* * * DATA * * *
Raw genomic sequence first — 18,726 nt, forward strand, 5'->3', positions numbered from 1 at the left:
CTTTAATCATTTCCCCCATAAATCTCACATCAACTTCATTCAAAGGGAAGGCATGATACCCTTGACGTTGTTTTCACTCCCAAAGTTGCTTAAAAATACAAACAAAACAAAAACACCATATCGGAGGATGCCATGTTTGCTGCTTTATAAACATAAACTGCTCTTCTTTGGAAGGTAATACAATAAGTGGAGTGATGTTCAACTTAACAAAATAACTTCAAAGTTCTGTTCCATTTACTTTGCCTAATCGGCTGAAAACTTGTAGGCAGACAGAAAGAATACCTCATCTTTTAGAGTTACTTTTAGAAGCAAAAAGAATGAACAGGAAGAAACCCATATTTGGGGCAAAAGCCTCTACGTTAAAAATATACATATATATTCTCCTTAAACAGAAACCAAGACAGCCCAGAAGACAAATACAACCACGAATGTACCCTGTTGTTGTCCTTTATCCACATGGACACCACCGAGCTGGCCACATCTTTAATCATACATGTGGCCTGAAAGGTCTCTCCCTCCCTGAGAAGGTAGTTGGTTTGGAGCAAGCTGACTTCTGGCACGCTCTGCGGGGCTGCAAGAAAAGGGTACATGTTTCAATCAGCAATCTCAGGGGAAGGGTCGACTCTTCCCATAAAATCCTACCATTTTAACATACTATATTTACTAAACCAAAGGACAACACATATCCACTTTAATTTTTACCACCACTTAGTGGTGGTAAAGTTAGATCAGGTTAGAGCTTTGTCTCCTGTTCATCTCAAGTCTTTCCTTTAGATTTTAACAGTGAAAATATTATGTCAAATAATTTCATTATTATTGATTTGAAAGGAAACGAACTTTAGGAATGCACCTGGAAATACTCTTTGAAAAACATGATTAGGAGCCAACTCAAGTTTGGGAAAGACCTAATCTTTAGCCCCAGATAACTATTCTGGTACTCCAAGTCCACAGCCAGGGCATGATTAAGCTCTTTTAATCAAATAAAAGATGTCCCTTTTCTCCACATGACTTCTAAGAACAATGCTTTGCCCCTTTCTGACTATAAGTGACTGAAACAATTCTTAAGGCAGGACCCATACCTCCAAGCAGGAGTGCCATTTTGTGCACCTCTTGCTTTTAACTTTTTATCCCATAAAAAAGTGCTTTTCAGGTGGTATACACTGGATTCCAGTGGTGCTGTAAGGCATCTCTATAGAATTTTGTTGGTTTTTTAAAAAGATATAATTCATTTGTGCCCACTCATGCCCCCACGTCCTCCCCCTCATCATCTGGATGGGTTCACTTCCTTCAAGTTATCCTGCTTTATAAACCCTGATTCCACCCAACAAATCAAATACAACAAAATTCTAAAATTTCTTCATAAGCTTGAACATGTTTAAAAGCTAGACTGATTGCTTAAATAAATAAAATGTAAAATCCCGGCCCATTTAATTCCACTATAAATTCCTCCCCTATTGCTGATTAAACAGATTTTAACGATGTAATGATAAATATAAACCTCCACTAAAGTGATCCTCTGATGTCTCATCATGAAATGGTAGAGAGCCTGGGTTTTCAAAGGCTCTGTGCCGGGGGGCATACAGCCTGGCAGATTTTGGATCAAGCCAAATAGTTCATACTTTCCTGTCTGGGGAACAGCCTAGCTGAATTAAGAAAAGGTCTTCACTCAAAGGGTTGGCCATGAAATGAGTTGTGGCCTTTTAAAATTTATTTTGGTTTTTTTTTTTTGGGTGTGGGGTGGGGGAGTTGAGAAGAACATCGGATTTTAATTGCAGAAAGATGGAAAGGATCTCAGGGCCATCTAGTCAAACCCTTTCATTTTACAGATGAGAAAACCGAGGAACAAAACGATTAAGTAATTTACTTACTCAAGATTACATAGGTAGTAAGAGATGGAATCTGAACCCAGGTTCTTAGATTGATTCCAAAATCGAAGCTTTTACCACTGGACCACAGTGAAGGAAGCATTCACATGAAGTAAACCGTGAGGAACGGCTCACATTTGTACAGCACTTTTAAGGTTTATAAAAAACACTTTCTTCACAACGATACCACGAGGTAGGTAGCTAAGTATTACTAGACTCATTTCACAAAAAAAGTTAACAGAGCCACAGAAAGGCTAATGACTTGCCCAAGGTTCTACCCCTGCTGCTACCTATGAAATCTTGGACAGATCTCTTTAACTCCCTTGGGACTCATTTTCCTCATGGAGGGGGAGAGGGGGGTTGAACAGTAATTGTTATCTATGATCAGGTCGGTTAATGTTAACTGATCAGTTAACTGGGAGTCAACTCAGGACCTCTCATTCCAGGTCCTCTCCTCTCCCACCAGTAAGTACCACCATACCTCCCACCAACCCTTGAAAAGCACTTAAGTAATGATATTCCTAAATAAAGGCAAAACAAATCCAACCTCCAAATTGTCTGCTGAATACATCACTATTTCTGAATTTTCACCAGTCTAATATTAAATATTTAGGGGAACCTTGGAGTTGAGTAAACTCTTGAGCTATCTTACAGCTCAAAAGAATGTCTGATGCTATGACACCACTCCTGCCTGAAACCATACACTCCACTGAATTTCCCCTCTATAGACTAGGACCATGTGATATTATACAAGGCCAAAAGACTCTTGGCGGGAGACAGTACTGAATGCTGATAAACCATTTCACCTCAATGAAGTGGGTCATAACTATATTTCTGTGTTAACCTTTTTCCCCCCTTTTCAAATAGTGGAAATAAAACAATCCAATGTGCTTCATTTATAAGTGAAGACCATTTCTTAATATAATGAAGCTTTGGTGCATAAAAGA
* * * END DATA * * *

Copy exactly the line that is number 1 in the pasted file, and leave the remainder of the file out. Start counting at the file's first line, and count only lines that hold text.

Raw genomic sequence first — 18,726 nt, forward strand, 5'->3', positions numbered from 1 at the left: